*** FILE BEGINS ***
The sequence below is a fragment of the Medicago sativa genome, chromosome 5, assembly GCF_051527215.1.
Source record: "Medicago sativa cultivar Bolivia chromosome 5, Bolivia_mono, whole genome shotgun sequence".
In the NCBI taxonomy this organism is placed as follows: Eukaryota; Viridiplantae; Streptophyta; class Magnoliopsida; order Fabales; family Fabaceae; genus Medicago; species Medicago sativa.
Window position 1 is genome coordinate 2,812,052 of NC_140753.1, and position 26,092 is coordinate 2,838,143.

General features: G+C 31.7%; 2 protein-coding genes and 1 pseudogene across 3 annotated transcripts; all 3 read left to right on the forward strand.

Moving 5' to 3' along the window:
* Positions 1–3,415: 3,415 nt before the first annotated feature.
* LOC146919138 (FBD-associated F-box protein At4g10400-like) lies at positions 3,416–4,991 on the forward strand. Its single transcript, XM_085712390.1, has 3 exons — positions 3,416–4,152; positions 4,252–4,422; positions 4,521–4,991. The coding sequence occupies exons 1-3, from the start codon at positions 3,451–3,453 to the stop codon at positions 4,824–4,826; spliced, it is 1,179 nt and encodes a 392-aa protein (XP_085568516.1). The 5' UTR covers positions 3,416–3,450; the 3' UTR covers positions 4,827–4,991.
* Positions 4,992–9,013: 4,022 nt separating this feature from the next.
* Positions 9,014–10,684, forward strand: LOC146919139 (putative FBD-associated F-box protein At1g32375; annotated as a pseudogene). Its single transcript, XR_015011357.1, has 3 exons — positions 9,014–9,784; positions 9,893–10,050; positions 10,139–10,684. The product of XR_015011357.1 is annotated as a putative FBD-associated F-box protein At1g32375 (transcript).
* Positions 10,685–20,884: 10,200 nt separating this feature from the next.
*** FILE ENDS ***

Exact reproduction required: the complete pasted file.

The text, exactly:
The sequence below is a fragment of the Medicago sativa genome, chromosome 5, assembly GCF_051527215.1.
Source record: "Medicago sativa cultivar Bolivia chromosome 5, Bolivia_mono, whole genome shotgun sequence".
In the NCBI taxonomy this organism is placed as follows: Eukaryota; Viridiplantae; Streptophyta; class Magnoliopsida; order Fabales; family Fabaceae; genus Medicago; species Medicago sativa.
Window position 1 is genome coordinate 2,812,052 of NC_140753.1, and position 26,092 is coordinate 2,838,143.

General features: G+C 31.7%; 2 protein-coding genes and 1 pseudogene across 3 annotated transcripts; all 3 read left to right on the forward strand.

Moving 5' to 3' along the window:
* Positions 1–3,415: 3,415 nt before the first annotated feature.
* LOC146919138 (FBD-associated F-box protein At4g10400-like) lies at positions 3,416–4,991 on the forward strand. Its single transcript, XM_085712390.1, has 3 exons — positions 3,416–4,152; positions 4,252–4,422; positions 4,521–4,991. The coding sequence occupies exons 1-3, from the start codon at positions 3,451–3,453 to the stop codon at positions 4,824–4,826; spliced, it is 1,179 nt and encodes a 392-aa protein (XP_085568516.1). The 5' UTR covers positions 3,416–3,450; the 3' UTR covers positions 4,827–4,991.
* Positions 4,992–9,013: 4,022 nt separating this feature from the next.
* Positions 9,014–10,684, forward strand: LOC146919139 (putative FBD-associated F-box protein At1g32375; annotated as a pseudogene). Its single transcript, XR_015011357.1, has 3 exons — positions 9,014–9,784; positions 9,893–10,050; positions 10,139–10,684. The product of XR_015011357.1 is annotated as a putative FBD-associated F-box protein At1g32375 (transcript).
* Positions 10,685–20,884: 10,200 nt separating this feature from the next.